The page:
Using this address should be more than an empty tradition. The words “He is risen!” remind us of the joyous news we celebrate at Easter, that Jesus’ death was not in vain, and that He has the power to overcome death. Saying “He is risen!” allows us to share this incredible truth with each other. The resurrection of Christ gives us hope for salvation and for our own resurrection and eternal life.

So they rose up that very hour and returned to Jerusalem,
and found the eleven and those who were with them gathered together, saying,
“The Lord is risen indeed, and has appeared to Simon!”
—Luke 24:33-34

Beloved, Jesus IS our Resurrection HOPE!!! He rose from the dead so that those who trust in His saving grace can enjoy life everlasting in heaven with Him. Hallelujah!

The following song “Christ Our Hope in Life and Death” by Getty Music attests to the faithfulness of Jesus Christ. He deserves every bit of our thankfulness, praise and worship. Yes, and all glory should go to Him who loves us and has freed us from our sins by shedding His blood for us.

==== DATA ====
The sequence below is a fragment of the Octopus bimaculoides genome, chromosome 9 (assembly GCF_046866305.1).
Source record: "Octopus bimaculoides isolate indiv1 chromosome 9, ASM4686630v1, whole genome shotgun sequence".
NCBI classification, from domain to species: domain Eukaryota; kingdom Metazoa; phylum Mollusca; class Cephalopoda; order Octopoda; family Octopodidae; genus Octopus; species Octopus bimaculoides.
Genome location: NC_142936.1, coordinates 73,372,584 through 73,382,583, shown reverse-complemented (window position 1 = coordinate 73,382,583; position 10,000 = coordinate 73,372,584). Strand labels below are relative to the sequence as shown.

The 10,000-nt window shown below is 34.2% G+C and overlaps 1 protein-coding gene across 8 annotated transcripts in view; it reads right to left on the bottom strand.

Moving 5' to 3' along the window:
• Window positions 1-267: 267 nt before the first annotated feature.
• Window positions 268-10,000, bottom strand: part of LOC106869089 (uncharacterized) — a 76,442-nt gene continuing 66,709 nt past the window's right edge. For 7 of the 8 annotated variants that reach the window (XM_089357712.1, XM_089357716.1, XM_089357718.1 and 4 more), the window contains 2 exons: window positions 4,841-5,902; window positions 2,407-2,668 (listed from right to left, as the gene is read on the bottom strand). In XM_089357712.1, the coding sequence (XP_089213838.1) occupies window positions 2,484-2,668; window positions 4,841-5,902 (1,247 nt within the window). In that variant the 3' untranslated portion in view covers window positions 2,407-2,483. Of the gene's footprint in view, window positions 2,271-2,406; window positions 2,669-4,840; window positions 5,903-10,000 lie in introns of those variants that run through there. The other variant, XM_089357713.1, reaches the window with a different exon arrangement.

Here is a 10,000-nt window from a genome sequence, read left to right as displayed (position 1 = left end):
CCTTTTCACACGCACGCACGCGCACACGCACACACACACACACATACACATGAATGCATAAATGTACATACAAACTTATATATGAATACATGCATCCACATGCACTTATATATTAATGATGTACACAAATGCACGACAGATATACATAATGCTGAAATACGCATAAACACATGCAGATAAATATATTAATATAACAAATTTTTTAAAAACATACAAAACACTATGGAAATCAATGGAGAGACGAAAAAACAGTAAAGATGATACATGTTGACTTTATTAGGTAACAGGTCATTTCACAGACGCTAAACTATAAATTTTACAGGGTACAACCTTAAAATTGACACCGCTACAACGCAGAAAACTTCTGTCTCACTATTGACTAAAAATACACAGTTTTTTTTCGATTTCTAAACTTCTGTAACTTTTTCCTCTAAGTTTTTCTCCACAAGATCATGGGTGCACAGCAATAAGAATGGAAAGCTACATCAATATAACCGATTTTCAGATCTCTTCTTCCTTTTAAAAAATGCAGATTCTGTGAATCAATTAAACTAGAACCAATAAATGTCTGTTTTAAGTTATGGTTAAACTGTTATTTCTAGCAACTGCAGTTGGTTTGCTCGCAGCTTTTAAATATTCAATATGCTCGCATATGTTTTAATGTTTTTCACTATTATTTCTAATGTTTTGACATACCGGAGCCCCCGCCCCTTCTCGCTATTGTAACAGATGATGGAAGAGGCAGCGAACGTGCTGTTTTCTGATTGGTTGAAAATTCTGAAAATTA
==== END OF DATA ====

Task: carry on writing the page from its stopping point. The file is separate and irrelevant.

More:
If you cannot view the video for whatever reason, go here to read the beautiful lyrics (scroll down the page a bit).

The Wonderful #Cross

Have you ever wondered why the day Jesus Christ died such a horrible death is called GOOD Friday? Doesn’t it seem as if it should be the blackest day in history? What can possibly be GOOD about it?

Beloved, Jesus willingly allowed Himself to undergo the horrendous, torturous beatings and then be put to death so that we might live with Him for eternity! This is why it is commemorated as a GOOD day. We are all born as sinners and there is no way we can get to heaven apart from the saving grace and mercy of Jesus Christ’s death on that cross at Calvary. That one death paid the price for us to have the opportunity to be in heaven with Him when we die.